The Lord has provided the New Testment church with just two ordinances –water baptism and the Lord’s supper. The protestant churches have taken these two ordinances and for communion, some don’t use wine and stopped the foot washing in many cases. To me it is simple per John, wine, unleavened bread and foot washing, often but not to a point it becomes a non-feeling habit. Then Bapstism has been debated since the early church age. The Catholic did baptize by immersion, if my memory serves me correctly, then stopped at a later date. While these two ordinances are given by Jesus they are not the test of Eternal Life which is a spiritual baptism through regeneration and by the Holy Spirit. We were dead alien sinners, lost and undone. I mention this because some hold the faith that liquid water is what places one’s soul into heaven. I felt this was necessary information since water baptism is under consideration and the method to apply to a new convert. Acts 2:38 is not giving us an invitation to baptism but Christ giving us a commandment to follow Him in gospel obedience. Baptism is a public confession to all around that the born again individual is going to do things different. Luke 7:29-30 “And all the people that heard him and the publicans justified God, being baptized with the baptism of John. But the Pharisees and lawyers rejected the counsel of God against themselves, being not baptized of him.” He does not leave us an option. We are commanded to be baptized. Notice they justified God by being baptized which is to say, the people declare to be just. I call it an answer of a good conscience brought about by the Holy Spirit. I might note that the opposite of Justify is to condemn. Therefore God’s people are commanded to be baptized. Qualification of baptism is repent and be baptized every one of you. The Ethiopian eunuch asked Philip, “What does hinder me to be baptized?” Acts 8:36 Philip Answered, “If thou believest with all thine heart thou mayest”(37). The church is an assembly of Baptized believers , therefore we should not baptize anyone who does not meet the qualififcations of being a true believer and repentant heart. Church to me is not a social club of unbelievers and if it is a social club then it is not a church. I told you I was Old Baptist. “smile” Kinda to the point. Why do we not baptize infants? Philip was clear you must be a believer. Those who show no sign of repentance should not be baptized. John refused to baptize the Pharisees and sadduccees and called them a generation of vipers. Family snake. Matt(3:7) He told them they must bring forth fruits meet for repentance (v. 8). The word for baptism is greek Baptizo. By transliteration we mean the word was translated or transposed into English by substitution the English letters for the corresponding Greek letters. The final o to the English e. It means to plunge, to dip, to immerse. Baptism is a symbol of the death, burial, and resurrection of the Lord Jesus Christ. It is also a symbol that this child of God is dead to sin—and to the law–and that he or she has risen to walk in newness of Life with his Lord. Romans 6:4 therefore we are buried (literally, completely buried) with him by baptism into death; that like Christ was raised up from the dead by the glory of the Father, even so we also should walk in newness of Life. I beleive this is quite clear that any form of baptism that does not completely immerse the body in water does not constitute a burying, therefore it does not constitute a baptism. John 3:23 “and John also was baptizing in Enon near to Salim, because there was much water there.” Much means a lot. Sprinkling only takes a little water. Mark 1:4,5 John did baptize in the wilderness and preach the baptism of repentance for the remisssion of sins. He basically baptized them in the river. He immersed them. John baptized Jesus who was sinless to fullfil all righteousness. I am not sure if this addresses Brother David’s article appropriately but it is what I understand on Baptism. I appreciate you brothers and the discussion and the opportunity to give input. Submitted with Love and kindness. We are all a work in progress.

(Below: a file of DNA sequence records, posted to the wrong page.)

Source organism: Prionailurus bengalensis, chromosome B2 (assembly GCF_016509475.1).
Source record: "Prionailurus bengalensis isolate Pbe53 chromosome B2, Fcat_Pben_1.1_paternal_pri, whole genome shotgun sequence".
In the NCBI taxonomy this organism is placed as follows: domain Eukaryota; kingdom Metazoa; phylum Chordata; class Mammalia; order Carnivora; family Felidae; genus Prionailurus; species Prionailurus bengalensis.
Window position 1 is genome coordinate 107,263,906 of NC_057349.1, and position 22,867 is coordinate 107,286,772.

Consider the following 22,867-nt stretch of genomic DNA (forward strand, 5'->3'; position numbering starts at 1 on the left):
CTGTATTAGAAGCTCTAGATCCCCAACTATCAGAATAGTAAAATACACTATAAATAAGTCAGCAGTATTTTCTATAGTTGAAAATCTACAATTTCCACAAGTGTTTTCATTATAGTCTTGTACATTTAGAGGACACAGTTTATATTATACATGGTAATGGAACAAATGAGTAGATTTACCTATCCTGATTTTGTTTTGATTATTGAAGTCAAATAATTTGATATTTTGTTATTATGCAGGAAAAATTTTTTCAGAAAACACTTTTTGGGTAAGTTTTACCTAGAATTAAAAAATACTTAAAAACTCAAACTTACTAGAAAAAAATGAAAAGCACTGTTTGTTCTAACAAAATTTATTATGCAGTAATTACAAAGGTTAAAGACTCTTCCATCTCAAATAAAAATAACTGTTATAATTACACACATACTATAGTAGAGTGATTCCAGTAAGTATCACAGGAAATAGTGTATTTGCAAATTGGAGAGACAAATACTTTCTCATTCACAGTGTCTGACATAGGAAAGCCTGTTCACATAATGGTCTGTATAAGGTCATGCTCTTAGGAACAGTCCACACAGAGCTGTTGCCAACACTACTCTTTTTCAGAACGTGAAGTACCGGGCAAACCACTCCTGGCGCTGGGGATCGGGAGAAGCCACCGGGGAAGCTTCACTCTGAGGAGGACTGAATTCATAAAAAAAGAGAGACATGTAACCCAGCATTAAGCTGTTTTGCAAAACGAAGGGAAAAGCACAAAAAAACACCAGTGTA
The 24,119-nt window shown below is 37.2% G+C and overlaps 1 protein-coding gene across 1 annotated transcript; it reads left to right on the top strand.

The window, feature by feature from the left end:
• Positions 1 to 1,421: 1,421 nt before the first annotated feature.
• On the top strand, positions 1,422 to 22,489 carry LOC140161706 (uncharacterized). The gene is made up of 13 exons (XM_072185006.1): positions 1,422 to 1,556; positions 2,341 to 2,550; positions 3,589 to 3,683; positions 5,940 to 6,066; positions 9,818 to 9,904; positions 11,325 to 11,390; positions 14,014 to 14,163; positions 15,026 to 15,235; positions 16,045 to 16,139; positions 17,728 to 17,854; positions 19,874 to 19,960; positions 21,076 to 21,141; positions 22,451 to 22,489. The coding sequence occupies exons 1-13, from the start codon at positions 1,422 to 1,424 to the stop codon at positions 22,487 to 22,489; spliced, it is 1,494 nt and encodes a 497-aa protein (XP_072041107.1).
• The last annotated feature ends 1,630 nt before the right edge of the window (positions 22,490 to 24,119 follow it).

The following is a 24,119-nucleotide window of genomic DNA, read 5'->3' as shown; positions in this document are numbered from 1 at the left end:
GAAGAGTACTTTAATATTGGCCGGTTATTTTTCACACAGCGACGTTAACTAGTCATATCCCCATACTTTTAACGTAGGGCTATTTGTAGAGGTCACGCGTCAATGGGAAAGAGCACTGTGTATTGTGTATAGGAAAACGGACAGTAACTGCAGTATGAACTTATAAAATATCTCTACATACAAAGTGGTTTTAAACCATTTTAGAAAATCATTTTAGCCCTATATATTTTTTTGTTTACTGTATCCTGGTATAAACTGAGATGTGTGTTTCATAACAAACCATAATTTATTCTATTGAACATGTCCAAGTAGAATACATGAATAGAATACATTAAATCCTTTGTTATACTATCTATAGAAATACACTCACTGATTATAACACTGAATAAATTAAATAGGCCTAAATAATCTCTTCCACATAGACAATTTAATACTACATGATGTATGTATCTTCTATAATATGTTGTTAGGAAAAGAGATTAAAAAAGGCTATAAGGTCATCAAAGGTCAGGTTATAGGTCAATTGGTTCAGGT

6. I am still reading on Baptism and methods. I just read where a brother in California insited on a tub of rose pedals and bath. One clergy in California met a woman at a grocery and after a short discussion Baptized her there in the isle with a can of coke. One Baltimore clergy just took his new converts into the street and turned on the fire hose and declared them Baptized. I then read more about the two men on the cross with Jesus and after a Born again Spirtual request, Jesus told him he would be with him in paradise. There is no mention of natural water. John 3:5 speaks “except a man be born of water and of the Spirit.” he can not enter into the Kingdom of God. Verily , verily I say unto thee, Except a man be born again, he cannot see the kingdom of God. So to be born of the Spirit, clearly refers to conversion. Ephesians 4:5 states “One Lord, One Faith, One Baptism. I always defined the method by words that have already been spoken and by Paul also. “Therefore we are buried with him by baptism unto death: that like as Christ was raised up from the dead by the glory of the Father, even so we also should walk in newness of life, knowing this, that our old man is crucified with him, that the bady of sin might be destroyed, that henceforth we should not serve sin. Romand 6: 4-6 Paul is saying there has been a death of the old life of sin, which is identified as the old man. Paul is saying the baptism is the occasion for burying that crucifed nature. The spirit cleans up the inside and the water is an act of walking in a different way. Total immersion is the act of doing as Christ did with his own example. Let me ask a simple question. How would one ideally symbolize this entire experience of death to sin, burial with Jesus, and rising to a new life? There does not seem to be a more perfect way to represent all those steps than to have eyes closed, breath suspended, hands folded, and to be lowered gently beaneath the water. I read a lot of articles all day long. Some just seem to flow down great.Others keep me awake. When they keep me awake….I read. Pray and read some more. This topic is keeping me awake. Written in Love. Still listening. Still Praying. The other important topic is when Christ died on the cross, not only did the blood fow but blood and water came from His Body. The Old Baptist referred to this as Spiritual Baptism. This might be spiritualizing to much but I still wonder why the scripture mentions it.

  7. Larry,

    Was there a specific question you were wanting me to respond to? I don’t want to seem like I am ignoring you if there was something you were asking me in that previous comment.